Rwanda has began using Natural Capital Accounting (NCA) as a tool to measure and integrate natural resource wealth and assets into the country’s national development planning process.
Land accounts provide indicators and trend analysis to track targets for sustainability, land allocation, service delivery, and productivity.
Policy makers and practitioners can use this information to clarify and compare economic values generated by land in competing uses and how changes in land use may affect land asset value.
The report provides land use and cover information that can inform land-use planning from the local to national level.
Land use and cover accounts can also inform Rwanda’s efforts to build climate resilience, reduce deforestation, and increase forest cover.
In Rwanda, land is the foundation for all socio-economic activities and livelihoods. But today the same land faces pressures from population growth, rapid urbanisation, and vulnerability to changes in the climate and rainfall patterns that result into weather extremes like droughts and floods.
Natural Capital Accounts for land provide information about land assets, changes in land use and land cover, land availability and its productivity to help manage these challenges and support sustainable development planning.
The first Natural Capital Account for Land was launched by the Minister of Environment on Monday March 6.
At the launch event, Minister Vincent Biruta, spoke about the uses of the data and analysis, and on the need for cross sectoral coordination.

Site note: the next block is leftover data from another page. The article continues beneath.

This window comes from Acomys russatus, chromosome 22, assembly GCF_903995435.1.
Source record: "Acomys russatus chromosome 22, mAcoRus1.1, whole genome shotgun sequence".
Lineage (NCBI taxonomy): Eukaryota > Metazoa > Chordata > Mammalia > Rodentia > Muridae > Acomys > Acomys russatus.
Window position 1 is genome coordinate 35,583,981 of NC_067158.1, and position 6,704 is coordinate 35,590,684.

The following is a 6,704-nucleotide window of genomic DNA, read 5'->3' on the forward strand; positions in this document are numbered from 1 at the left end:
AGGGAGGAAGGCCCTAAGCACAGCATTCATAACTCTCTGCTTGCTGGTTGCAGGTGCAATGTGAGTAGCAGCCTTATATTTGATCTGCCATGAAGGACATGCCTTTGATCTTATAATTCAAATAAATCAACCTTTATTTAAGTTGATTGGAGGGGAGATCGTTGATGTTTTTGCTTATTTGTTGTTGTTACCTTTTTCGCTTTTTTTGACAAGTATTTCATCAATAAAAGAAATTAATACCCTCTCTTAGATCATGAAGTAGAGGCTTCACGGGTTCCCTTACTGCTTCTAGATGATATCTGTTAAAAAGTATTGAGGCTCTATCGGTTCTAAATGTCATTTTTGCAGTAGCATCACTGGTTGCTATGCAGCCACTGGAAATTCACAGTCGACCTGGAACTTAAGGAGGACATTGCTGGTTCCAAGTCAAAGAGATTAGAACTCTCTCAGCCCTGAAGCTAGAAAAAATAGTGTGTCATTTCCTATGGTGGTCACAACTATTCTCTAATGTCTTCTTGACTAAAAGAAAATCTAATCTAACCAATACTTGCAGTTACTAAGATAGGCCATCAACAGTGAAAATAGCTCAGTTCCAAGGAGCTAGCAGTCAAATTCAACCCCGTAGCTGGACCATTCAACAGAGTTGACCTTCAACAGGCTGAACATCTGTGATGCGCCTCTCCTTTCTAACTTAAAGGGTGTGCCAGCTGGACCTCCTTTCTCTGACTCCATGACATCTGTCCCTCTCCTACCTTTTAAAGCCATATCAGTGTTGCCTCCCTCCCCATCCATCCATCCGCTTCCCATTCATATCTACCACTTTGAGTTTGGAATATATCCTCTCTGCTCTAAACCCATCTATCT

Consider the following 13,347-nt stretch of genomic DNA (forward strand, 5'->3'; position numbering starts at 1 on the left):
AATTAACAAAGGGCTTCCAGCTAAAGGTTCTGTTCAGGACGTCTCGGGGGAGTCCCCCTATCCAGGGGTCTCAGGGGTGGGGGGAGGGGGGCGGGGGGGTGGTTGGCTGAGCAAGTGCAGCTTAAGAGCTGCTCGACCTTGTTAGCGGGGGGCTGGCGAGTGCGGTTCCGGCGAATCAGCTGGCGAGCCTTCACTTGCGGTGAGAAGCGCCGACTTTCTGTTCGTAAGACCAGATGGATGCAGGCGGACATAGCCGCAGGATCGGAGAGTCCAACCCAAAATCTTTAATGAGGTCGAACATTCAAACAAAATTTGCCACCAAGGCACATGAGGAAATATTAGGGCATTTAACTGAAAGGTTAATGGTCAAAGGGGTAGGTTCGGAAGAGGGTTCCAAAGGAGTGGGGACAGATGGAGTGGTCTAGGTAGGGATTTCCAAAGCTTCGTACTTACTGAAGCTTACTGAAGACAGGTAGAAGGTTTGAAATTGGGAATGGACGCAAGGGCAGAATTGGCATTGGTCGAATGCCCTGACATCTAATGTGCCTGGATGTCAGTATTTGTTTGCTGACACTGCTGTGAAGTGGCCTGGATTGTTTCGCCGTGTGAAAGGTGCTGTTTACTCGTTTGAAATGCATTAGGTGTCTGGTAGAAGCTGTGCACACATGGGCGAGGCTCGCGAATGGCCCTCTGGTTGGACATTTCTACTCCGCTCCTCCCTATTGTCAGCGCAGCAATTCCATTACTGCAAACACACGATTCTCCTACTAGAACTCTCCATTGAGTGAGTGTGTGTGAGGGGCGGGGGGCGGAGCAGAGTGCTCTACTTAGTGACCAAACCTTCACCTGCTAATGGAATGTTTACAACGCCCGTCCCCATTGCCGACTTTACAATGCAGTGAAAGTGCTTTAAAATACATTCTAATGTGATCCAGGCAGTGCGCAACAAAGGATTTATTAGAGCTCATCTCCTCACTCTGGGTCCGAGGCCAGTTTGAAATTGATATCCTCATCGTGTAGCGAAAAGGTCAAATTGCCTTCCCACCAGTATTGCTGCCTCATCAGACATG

The Minister committed to continue to develop and publish natural capital accounts for land, water and minerals and to work closely with the Ministry of Finance and Economic Planning, the National Institute for Statistics Rwanda, and other agencies to utilise the information in the document.
Yusuf Murangwa, the Director General of the National Institute for Statistics of Rwanda provided a statistical perspective on what has been accomplished through the NCA development process, including building capacity and platforms for the sharing and exchange of data across key sectors.
He recognised NCA as an important, well-organised, consistent, nationally relevant source of data for analysis.
Murangwa also agreed to provide an ongoing home for the data, so that the results can be increasingly integrated with the System of National Accounts in the future.
The ministry commited to sustain the NCA enterprise so that it becomes established in a permanent institutional setting and emphasised the need to update the Natural Capital Account for land document to include 2016 and 2017 data and new analysis in the medium term, as well as the need to mobilise additional resources to sustain the NCA process.
Land is the first natural resource account document to be completed and released. The development of Natural Capital Accounts for water, minerals and ecosystems (key natural resource pillars of economic development and sustainable growth) are ongoing and will be published in the near future.
In 2015, satellite images of 30 x 30 resolution showed that 53.01% of the total country area is agricultural land, 5.88% of land is for livestock, 17% for forests, 3.5% wetlands, 6% water bodies, 13.11% shrub lands and 1.43% of land is for settlement.